The Shahnameh of Ferdowsi, an epical poem book of over 55,000 couplets, is based mainly on a prose work of the same name compiled in the poet's earlier life in his native Tous. This prose Shahnameh was in turn and for the most part the translation of a Pahlavi (Middle Persian) work, a compilation of the history of the kings and heroes of Iran from mythical times down to the reign of Khosrau II (590-628 A.D.), but it also contains additional material continuing the story to the overthrow of the Sassanids by the Arabs in the middle of the 7th century A.D. The first to undertake the versification of this chronicle of pre-Islamic and legendary Persia was Daqiqi, a poet at the court of the Samanids, who came to a violent end after completing only 1000 verses. These verses, which deal with the rise of the prophet Zoroaster, were afterward incorporated by Ferdowsi, with due acknowledgements, in his own poem.
After Ferdowsi's Shahnameh a number of other works similar in nature surfaced over the centuries within the cultural sphere of the Persian language. Without exception, all such works were based in style and method on Ferdowsi's Shahnameh, but none of them could quite achieve the same degree of fame and popularity.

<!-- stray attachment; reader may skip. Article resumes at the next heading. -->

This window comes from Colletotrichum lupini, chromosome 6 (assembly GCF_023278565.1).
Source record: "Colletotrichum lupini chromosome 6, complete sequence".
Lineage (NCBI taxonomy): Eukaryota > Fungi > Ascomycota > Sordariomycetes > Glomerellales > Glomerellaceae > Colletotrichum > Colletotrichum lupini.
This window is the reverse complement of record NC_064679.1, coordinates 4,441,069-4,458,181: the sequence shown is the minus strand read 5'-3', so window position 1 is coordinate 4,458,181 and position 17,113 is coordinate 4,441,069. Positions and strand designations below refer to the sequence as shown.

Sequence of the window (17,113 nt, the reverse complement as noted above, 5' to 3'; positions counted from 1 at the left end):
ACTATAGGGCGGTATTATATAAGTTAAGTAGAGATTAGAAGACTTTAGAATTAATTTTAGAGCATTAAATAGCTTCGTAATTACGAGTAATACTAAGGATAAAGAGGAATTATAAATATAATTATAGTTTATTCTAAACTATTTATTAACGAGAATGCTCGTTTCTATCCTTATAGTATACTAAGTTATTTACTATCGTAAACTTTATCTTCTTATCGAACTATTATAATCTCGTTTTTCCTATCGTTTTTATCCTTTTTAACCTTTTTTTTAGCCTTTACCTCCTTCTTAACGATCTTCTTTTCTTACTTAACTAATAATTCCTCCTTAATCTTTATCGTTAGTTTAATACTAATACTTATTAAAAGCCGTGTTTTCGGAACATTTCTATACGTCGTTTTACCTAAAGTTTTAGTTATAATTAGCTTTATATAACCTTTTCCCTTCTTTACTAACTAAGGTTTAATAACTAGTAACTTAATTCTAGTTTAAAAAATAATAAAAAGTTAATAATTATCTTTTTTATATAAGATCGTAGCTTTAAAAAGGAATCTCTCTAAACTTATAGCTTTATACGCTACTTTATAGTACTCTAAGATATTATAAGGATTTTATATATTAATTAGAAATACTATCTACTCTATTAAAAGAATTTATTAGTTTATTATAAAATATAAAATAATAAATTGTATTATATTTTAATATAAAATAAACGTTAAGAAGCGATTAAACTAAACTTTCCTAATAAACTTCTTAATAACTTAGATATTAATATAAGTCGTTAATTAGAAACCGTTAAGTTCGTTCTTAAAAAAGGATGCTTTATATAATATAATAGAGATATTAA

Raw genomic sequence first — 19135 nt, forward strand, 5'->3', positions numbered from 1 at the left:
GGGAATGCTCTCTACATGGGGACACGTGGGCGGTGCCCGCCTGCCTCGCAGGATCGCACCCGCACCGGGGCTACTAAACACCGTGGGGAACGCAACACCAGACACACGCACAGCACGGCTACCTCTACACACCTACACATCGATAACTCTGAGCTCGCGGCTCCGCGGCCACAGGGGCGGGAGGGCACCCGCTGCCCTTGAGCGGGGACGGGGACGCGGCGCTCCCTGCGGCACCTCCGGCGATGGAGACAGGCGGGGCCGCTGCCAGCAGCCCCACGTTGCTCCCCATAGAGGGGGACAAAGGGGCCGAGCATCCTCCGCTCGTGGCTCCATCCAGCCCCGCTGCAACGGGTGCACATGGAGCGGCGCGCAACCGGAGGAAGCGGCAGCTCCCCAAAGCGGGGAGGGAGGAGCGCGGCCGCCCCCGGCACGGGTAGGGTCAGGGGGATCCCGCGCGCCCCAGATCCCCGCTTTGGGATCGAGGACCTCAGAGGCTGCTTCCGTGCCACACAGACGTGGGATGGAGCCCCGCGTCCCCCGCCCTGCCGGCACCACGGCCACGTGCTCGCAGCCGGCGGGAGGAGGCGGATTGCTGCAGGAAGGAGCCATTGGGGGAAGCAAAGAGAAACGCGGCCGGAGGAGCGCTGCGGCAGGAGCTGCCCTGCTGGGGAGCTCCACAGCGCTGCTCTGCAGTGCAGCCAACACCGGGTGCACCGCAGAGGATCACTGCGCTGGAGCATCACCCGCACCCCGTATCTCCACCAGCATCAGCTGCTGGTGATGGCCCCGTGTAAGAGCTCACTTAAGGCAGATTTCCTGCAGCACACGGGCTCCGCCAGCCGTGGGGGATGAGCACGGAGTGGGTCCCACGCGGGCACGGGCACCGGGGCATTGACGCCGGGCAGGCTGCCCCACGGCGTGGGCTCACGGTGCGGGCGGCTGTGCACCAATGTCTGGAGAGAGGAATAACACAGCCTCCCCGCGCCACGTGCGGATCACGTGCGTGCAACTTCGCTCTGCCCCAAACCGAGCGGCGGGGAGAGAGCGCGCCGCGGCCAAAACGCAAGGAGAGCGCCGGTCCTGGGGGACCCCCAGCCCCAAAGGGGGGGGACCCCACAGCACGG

Some experts believe the main reason the Persian language today is more or less the same language as that of Ferdowsi's time over 1000 years ago is precisely because of the very existence of Ferdowsi's Shahnameh. In other words, the Shahnameh itself has become the main pillar of the modern Persian language. Studying Ferdowsi's masterpiece also became an absolute requirement for achieving mastery of the Persian language by all the subsequent great Persian poets, as evidenced by numerous direct and indirect references to the Shahnameh in their works.
There are several aspects of the Shahnameh that are remarkable. One is that it is one of the few original national epics in the world. Many peoples of the world have their "own" national epics, but more often than not, the original theme of such national epics are borrowed from other cultures (usually from neighbouring cultures). This is not the case with the Shahnameh, which is based on the original Iranian stories. Another remarkable aspect of the Shahnameh is the language element itself, which is nearly pure Persian, and yet very much natural. After studying the Shahnameh, one can clearly see that Ferdowsi must have had a solid command of the Pahlavi language (Middle Persian) as well, with an astonishing linguistic understanding of the transitional patterns from Middle Persian to Modern Persian. Yet another important aspect of the Shahnameh is the honesty with which the author has delivered the stories without allowing his personal views enter or alter the original story; in this regard, if he has had something to say, he has said it on his own account and in between the narrations of the original stories. The language that Ferdowsi has used is uttermost clean and free of any vulgarism or offensive words or expressions. That, combined with Ferdowsi's unparalleled artistic and linguistic magic, has produced a masterpiece which has captivated its audiences for over a thousand years now. Many Iranians consider the Shahnameh to be their true certificate of national identity.